The foreach loop has the advantage of being able to handle any keys of any type, including integer-typed ones with gaps. It will likely become the preferred method for iterating over the contents of arrays in your code.

Regular Loops

The for loop, first introduced in Chapter 2, can also be used for iterating over values in an array:

<?php

  $drinks = array("Coffee", "Café au Lait", "Mocha", "Espresso",
                  "Americano", "Latte");

  for ($x = 0; $x < count($drinks); $x++)
  {
    echo "We serve '$drinks[$x]'<br/>\n";
  }

?>

However, the for loop is less flexible than the foreach loop. If your array uses string-based keys, it is more difficult to learn what the key names are. In this case, you should either maintain a list or array of the keys that you wish to query, or call the array_keys method in PHP, which returns an array of all key (index) names within your array.

<?php

  $userFavorites = array("car" => "Ferrari", "number" => 21,
                          "city" => "Ouagadougou",
                          "band" => "P.J Harvey");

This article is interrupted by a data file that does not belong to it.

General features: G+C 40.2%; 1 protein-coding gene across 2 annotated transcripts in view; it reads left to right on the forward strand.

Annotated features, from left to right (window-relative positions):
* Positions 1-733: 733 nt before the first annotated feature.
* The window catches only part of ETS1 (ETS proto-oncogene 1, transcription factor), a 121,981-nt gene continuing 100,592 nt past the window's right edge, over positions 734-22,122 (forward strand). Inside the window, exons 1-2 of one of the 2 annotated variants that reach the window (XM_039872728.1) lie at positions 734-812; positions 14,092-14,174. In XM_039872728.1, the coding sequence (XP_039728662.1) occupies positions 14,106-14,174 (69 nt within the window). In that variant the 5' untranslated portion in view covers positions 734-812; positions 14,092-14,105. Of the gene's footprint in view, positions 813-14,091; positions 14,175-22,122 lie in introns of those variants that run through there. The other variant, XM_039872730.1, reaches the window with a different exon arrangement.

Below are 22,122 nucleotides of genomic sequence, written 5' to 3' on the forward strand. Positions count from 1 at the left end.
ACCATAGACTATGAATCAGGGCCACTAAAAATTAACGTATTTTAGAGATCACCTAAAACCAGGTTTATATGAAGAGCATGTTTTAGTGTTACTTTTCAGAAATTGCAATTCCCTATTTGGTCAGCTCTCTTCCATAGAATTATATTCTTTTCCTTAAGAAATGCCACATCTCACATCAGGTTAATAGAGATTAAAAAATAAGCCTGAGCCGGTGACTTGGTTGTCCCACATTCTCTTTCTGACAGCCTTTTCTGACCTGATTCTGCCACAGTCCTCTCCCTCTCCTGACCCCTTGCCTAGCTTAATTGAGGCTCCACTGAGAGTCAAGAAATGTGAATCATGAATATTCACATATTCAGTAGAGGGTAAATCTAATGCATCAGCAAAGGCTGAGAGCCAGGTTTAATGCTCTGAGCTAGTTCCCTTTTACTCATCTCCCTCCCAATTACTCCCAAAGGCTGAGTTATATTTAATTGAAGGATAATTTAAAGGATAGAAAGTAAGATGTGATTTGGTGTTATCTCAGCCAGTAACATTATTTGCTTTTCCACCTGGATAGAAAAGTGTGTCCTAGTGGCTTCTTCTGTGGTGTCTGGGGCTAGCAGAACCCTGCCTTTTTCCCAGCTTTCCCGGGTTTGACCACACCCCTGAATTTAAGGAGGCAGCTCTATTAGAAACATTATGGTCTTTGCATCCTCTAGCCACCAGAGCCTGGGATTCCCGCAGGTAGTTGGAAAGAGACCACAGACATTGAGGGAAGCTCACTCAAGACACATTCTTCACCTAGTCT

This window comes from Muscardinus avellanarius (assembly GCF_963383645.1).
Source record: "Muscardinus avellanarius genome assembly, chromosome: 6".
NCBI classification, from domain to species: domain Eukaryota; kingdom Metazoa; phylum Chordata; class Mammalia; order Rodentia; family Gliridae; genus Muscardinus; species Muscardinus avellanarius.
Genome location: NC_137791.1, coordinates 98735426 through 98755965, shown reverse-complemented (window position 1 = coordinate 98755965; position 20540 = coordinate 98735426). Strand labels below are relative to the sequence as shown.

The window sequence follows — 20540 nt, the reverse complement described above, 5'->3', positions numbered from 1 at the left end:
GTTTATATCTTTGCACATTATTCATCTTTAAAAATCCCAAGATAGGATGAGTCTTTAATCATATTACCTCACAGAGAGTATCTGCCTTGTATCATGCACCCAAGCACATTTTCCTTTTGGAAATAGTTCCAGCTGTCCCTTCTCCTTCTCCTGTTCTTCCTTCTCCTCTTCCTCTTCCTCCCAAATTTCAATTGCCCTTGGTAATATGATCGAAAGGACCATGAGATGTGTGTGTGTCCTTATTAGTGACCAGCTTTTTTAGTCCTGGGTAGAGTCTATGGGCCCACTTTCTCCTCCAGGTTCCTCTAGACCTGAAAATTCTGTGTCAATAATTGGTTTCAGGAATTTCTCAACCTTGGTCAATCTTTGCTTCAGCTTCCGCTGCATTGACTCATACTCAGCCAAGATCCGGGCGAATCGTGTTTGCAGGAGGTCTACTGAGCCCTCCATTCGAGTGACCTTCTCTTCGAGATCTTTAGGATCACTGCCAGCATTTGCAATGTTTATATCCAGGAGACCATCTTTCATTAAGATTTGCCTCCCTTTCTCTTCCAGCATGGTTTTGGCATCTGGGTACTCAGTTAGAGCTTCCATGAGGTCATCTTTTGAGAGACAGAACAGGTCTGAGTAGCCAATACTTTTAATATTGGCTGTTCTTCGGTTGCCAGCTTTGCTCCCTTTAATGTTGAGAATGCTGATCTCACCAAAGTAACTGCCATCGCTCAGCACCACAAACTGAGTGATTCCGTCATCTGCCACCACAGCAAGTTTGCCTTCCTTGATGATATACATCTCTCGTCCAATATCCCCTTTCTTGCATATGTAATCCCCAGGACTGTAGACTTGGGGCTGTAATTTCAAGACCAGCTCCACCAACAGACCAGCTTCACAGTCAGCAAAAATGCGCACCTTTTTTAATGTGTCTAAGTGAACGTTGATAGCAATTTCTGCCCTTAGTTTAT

$things = array_keys($userFavorites);
  for ($x = 0; $x < count($things); $x++)
  {
    echo "User's favorite <b>$things[$x]</b>:"
         . $userFavorites[$things[$x]] . "<br/>\n";
  }

?>

If you are using integer-based keys where there are unset gaps or items that have been unset, you cannot just iterate over the integer values. You either need to use the array_keys method again, or check each key index with the isset method to make sure the value exists. We are better served by using the foreach loop.

Internal Loop Counters and each, next, prev, pos, and reset

All PHP arrays maintain an internal array cursor (pointer) that can be used to iterate over the elements in an array when used in conjunction with the each and next methods. To fetch the element currently pointed to by the cursor, you can call the current method (also called pos). To reset it to the first element, you can call the reset method.